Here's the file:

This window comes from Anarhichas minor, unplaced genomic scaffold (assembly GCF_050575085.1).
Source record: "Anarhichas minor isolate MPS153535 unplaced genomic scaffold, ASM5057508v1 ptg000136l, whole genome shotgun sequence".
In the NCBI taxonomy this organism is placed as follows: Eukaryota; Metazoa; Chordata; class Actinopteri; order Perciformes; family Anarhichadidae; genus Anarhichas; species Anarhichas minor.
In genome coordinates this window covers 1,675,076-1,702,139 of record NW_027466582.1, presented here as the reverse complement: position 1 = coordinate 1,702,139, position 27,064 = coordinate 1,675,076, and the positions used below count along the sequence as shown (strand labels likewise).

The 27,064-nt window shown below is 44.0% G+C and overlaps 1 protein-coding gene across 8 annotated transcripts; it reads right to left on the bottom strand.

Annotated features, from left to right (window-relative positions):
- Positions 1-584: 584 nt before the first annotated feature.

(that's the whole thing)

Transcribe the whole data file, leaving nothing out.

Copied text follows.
This window comes from Anarhichas minor, unplaced genomic scaffold (assembly GCF_050575085.1).
Source record: "Anarhichas minor isolate MPS153535 unplaced genomic scaffold, ASM5057508v1 ptg000136l, whole genome shotgun sequence".
In the NCBI taxonomy this organism is placed as follows: Eukaryota; Metazoa; Chordata; class Actinopteri; order Perciformes; family Anarhichadidae; genus Anarhichas; species Anarhichas minor.
In genome coordinates this window covers 1,675,076-1,702,139 of record NW_027466582.1, presented here as the reverse complement: position 1 = coordinate 1,702,139, position 27,064 = coordinate 1,675,076, and the positions used below count along the sequence as shown (strand labels likewise).

The 27,064-nt window shown below is 44.0% G+C and overlaps 1 protein-coding gene across 8 annotated transcripts; it reads right to left on the bottom strand.

Annotated features, from left to right (window-relative positions):
- Positions 1-584: 584 nt before the first annotated feature.